There are lots of people in this line of work who do media training. Everyone comes at it from a particular perspective and almost any training can help to prepare someone unaccustomed to facing media interviews to perform much better under pressure. Here are a few of the key items we try to help clients with when asked to help with media training.
1) Know what the reporters want. They usually have a story in mind and in most cases, they have a role for you to play and it is their job to get on tape what has already been preconceived in their mind. Don’t assume they are interested in what you have to say or your perspective or your company’s position. If you are on camera you are going to fit a ten second spot that helps fill in the holes and provide a compelling, entertaining story. They may be looking for human reaction, they may be looking for the standard “our hearts go out..”, they may be looking for you to appear baffled, uncomfortable and guilty. They will try to control what you give them so that it fits their needs. but it is not necessarily your job to fit their needs.
2) You control the mike. When they put a microphone in your face or ask you questions with pen in hand, you are in control. It feels like you are not, but a media trained person knows that they are in control. In control of their face, their demeanor and their words. That’s why it is critical to understand before the interview what you want to leave them on the tape to work with. It’s critical to know very well what the key messages are and how you wish to convey them. Then the primary task is to respond to their questions in a way that provides only what you want to provide.
3) How you say it may be more important than what you say. That’s why choosing a media spokesperson is important and tricky. They may be smart, think fast on their feet, know the right answers, and all that. But if they come across as uneasy, unconfident, untrustworthy there is a big problem. There are a number of people who just naturally have a “deer in the headlights” look and they don’t do well on camera. Neither do those who look sour or angry or mean. The natural demeanor of someone is important and training can help make adjustments but often it is easier to find a spokesperson that doesn’t require that kind of training. History would tell a different story if our President didn’t continually come across as the goof off frat boy.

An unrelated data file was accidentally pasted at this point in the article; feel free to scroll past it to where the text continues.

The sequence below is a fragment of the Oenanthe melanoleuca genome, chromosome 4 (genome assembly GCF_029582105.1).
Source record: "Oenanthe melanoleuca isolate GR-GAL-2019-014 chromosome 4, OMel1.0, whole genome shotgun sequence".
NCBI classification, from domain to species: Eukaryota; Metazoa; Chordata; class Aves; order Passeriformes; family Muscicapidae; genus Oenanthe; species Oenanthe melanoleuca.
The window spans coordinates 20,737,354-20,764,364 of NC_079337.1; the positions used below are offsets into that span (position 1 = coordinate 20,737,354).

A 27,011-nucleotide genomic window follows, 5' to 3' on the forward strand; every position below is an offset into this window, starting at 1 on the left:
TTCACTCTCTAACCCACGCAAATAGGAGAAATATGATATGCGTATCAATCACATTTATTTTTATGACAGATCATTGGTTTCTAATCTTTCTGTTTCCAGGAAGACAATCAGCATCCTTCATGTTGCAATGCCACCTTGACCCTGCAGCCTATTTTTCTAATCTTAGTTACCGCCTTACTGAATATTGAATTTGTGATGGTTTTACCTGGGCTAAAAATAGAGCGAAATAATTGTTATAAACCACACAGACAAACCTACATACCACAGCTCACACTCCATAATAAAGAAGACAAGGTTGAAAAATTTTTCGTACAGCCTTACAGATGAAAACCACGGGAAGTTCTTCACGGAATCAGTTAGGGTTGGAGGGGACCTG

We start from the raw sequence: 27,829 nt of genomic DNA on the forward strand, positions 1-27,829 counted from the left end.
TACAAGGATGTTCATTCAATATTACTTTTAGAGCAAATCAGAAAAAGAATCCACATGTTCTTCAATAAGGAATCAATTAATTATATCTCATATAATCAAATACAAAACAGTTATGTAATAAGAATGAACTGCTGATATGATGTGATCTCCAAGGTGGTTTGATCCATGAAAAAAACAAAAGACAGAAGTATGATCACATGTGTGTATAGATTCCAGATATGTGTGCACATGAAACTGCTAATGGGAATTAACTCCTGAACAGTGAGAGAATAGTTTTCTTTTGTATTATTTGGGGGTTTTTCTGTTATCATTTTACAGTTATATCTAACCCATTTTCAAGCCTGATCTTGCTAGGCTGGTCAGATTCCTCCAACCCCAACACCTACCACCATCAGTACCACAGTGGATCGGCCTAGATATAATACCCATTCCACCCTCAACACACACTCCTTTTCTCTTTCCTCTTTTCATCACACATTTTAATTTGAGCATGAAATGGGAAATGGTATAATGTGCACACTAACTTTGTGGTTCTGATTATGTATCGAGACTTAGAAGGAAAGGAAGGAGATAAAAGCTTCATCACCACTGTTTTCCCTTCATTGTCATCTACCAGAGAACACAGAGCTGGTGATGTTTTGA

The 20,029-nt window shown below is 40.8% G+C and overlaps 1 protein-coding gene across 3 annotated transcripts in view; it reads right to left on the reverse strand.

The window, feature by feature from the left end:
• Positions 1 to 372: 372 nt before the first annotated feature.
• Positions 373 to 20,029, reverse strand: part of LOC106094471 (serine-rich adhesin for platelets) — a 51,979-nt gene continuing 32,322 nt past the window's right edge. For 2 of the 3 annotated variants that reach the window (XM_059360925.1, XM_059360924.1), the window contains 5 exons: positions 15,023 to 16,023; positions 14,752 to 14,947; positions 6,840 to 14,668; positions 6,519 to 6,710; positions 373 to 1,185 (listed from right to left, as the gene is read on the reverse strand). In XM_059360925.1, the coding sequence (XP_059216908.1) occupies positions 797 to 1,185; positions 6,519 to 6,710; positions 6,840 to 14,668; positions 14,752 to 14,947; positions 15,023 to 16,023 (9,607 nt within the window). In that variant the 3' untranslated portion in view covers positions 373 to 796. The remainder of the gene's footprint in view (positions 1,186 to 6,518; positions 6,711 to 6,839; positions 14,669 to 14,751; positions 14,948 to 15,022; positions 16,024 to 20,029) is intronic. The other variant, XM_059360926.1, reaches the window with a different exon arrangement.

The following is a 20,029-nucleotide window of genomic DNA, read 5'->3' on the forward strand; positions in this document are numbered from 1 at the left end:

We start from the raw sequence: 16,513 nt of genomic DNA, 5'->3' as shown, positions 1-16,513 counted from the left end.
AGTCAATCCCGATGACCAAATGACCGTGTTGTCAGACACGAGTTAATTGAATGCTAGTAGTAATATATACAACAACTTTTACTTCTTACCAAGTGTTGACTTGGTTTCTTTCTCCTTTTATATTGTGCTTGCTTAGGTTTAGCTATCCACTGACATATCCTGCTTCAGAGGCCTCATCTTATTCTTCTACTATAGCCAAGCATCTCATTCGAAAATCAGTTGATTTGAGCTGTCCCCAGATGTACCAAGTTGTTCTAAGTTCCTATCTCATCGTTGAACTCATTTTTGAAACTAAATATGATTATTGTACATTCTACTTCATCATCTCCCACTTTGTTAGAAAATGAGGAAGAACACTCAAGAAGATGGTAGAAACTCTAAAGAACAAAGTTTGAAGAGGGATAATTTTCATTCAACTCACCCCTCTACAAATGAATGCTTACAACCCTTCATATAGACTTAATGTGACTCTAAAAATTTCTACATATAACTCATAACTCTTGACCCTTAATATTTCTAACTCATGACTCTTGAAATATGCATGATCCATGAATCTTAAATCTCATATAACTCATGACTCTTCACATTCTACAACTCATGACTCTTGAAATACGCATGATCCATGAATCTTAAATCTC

4) Authenticity. This seems counter to all above and if it seems that way, there is something wrong. The point is to be effective you have to be open and honest, trustworthy, responsive and communicate effectively the messages important to your organization, and do this while being totally yourself. The ones who do very well at this succeed on all counts. But it ain’t necessarily easy.
The linked story talks about the growing use of video on the web.
Video use growing story in LA Times.
The future was highlighted by Robert Scoble leaving his post at Microsoft to go to Podtech.net which is in the video podcasting business.
The question for those involved in crisis management and reputation management is how to use video as part of their efforts.
The comment in the linked story from CNet is important. Video is not always necessary or appropriate. Gratuitous use of video will not only not help, it will hurt. So, video should be used only if it contributes to the communication effort. Does it make the message more interesting, compelling, complete, accurate, understandable?
The US Coast Guard uses video frequently and very appropriately in my mind. They use it to show rescues and the work that they are doing to keep our borders and waters safe. It tells stories that simply can’t be conveyed in words alone. Go to almost any of the district public affairs websites and you will see what I mean.
Which raises one issue. As a communicator, can you quickly and very easily process and upload video to your organization’s website? If not, get to work on it.